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Decision No. 12,869

Appeal of MARIANNE HERB KAESER, on behalf of her daughter, TARA KAESER, from action of the Board of Education of the Valley Stream Unified School District regarding residency.

Decision No. 12,869

(December 29, 1992)

Albert A. D'Agostino, Esq., attorney for respondent

SOBOL, Commissioner.--Petitioner appeals from respondent's decision that since her daughter is not a resident of the district, she is not entitled to attend school there. The appeal must be dismissed.

Petitioner resides with her daughter in the City School District of the City of New York and is employed at a location within the Valley Stream Unified School District ("the district"). In September 1990, petitioner enrolled her daughter in the Valley Stream Central School District where she attended school through the 1991-92 school year. While petitioner worked, she arranged for her daughter's child care and transportation to school with a woman who apparently lives in the district.

Sometime in 1990, respondent raised questions regarding the student's residence. In an attempt to secure her daughter's right to attend school in respondent's district, petitioner went to court to have letters of guardianship issued to the woman providing her daughter's child care. On February 4, 1992, the New York State Family Court, Nassau County, issued the letters of guardianship.

In June 1992, respondent, once again, questioned petitioner's residency. In response, petitioner met with respondent's superintendent and the principal of the school where her daughter attended to explain the hardship of being a single parent who works a shift from 6:00 a.m. to 6:00 p.m. five days a week. By letter dated July 2, 1992, respondent informed petitioner of its determination that since her daughter was not a resident of the district she was not entitled to attend school there. On August 27, 1992, petitioner commenced this appeal.

Respondent contends that the appeal should be dismissed as untimely. In addition, respondent asserts that the appeal should be dismissed on the merits since petitioner admits she is not a resident of the district.

Although the hardship petitioner describes is not to be minimized, I am constrained to decide this matter solely on the law which limits the obligation of a local district to provide free education to the children who reside there (Appeal of Stokes, 32 Ed Dept Rep 93; Appeal of Wilkerson, 32 id. 58). Specifically, Education Law '3202(1) provides:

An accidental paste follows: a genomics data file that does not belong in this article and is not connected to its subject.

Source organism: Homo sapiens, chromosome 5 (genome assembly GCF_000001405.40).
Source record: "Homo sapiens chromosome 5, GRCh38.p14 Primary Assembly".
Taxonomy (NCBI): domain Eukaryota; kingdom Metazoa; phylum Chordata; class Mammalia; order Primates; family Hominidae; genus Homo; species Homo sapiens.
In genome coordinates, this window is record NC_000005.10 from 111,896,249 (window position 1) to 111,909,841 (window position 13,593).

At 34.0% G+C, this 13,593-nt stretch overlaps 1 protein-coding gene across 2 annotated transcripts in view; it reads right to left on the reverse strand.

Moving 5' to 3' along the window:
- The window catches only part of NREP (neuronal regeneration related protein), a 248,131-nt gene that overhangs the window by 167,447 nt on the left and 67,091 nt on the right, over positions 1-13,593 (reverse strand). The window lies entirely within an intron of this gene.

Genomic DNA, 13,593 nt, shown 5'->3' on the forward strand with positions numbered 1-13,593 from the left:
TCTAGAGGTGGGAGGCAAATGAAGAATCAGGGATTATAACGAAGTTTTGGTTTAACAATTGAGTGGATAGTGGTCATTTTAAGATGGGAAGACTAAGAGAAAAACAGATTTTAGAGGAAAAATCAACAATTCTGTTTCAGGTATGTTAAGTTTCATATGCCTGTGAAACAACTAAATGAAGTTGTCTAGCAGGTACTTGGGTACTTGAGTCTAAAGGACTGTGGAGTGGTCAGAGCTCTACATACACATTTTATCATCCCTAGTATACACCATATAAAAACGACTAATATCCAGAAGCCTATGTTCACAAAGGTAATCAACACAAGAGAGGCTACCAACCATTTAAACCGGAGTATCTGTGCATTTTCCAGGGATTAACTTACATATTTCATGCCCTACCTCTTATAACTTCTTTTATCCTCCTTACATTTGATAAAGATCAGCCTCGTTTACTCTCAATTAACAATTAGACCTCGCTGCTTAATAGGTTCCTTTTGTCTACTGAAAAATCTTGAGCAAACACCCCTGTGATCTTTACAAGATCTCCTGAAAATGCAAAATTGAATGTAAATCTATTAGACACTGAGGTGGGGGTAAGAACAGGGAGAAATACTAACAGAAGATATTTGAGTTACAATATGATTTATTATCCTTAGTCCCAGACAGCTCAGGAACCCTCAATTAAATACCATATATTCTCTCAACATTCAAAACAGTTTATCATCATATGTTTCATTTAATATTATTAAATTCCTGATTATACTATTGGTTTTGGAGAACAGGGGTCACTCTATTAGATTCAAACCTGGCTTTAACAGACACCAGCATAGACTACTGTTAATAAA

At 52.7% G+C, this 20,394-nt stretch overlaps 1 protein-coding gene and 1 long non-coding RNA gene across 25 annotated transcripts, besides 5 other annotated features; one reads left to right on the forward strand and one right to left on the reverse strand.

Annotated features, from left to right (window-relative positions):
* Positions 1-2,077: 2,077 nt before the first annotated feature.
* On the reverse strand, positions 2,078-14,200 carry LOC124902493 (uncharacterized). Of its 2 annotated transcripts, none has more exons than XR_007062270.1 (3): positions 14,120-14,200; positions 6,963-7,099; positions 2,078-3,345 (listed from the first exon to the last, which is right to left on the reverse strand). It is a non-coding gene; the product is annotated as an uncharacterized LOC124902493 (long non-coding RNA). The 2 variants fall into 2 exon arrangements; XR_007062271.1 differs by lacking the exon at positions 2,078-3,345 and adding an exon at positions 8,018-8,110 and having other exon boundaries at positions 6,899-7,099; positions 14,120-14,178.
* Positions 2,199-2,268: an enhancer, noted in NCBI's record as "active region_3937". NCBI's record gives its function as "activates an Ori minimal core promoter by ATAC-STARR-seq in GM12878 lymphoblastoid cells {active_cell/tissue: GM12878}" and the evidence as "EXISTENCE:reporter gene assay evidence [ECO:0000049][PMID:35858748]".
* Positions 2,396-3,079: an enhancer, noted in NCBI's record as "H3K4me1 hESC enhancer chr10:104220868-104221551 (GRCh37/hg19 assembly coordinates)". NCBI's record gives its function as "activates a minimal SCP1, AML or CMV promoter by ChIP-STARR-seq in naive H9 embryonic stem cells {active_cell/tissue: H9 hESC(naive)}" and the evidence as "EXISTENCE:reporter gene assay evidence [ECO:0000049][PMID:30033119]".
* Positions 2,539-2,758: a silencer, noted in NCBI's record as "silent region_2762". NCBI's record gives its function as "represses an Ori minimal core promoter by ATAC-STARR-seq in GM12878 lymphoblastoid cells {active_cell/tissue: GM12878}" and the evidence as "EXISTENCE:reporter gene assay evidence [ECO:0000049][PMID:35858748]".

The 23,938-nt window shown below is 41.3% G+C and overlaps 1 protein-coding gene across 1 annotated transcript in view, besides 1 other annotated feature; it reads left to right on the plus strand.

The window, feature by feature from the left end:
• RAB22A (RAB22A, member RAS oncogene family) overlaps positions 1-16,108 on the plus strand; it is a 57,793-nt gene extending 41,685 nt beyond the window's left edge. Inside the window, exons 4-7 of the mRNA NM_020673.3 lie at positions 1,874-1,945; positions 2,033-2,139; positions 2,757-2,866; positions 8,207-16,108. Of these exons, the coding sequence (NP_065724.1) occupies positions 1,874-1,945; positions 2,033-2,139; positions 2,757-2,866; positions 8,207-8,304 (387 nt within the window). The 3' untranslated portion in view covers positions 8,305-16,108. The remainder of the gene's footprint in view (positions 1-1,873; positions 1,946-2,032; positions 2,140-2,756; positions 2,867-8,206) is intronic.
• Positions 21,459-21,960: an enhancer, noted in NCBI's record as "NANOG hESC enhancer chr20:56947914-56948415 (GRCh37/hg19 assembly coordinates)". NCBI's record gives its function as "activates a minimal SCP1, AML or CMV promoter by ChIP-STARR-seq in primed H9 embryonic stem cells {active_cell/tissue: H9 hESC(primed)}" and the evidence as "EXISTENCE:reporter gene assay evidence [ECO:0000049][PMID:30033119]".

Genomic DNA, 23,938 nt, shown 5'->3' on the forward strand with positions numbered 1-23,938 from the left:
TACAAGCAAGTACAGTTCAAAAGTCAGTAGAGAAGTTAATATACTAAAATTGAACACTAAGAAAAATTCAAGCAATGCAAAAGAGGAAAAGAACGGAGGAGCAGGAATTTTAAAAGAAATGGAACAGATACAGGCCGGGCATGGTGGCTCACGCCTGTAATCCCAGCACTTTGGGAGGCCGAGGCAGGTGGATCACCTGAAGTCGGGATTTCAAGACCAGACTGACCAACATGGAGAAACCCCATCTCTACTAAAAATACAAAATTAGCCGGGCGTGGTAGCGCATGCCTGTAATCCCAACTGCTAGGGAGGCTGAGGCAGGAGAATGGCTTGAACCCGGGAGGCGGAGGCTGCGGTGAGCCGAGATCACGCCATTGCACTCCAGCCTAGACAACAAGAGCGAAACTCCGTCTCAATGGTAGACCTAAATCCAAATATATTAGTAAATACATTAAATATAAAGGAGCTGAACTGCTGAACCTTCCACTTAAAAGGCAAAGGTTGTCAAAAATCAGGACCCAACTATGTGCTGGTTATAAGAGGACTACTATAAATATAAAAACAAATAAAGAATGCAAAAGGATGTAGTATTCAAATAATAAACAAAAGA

A person over five and under twenty-one years of age who has not received a high school diploma is entitled to attend the public schools maintained in the district in which such person resides without the payment of tuition (emphasis added).

Although a child's residence is presumed to be that of his parents or legal guardian, the presumption is rebuttable (Appeal of Colas, 32 Ed Dept Rep 128; Appeal of Pinto, 30 id. 374). In any case, a legal residence is acquired by one's physical presence as an inhabitant of the district combined with an intent to remain (Appeal of Reifler, 31 Ed Dept Rep 235). Therefore, even in cases where a legal guardian is appointed by the court, the child's residence controls where a child is entitled to attend school.

Petitioner admits that she resides with her daughter outside the district. Although the record reflects that letters of guardianship were issued to a woman who apparently lives in respondent's district, petitioner admits that her decision to transfer guardianship was taken solely to establish her daughter's right to attend school in respondent's district. Although the law presumes that a child resides with his/her parent or legal guardian, a change of residence is not automatically triggered by a change in guardianship. As occurred here, when such a transfer is "on paper only," unaccompanied by a bonafide transfer of a child's physical and legal custody to the guardian, guardianship does not determine the child's right to attend school. To the extent the transfer is obtained solely to obtain a free education from a district other than the district of the child's actual residence, the guardianship is a sham (see, Matter of Proios, 111 Misc 2d 252; Appeal of Pinto, supra). Since the facts establish that petitioner's daughter does not reside with her legal guardian in respondent's district and the guardianship was established solely to obtain a free education in the schools of respondent's district, I am compelled to dismiss the appeal.

Since the appeal is dismissed on the merits, it is unnecessary to address respondent's remaining contentions.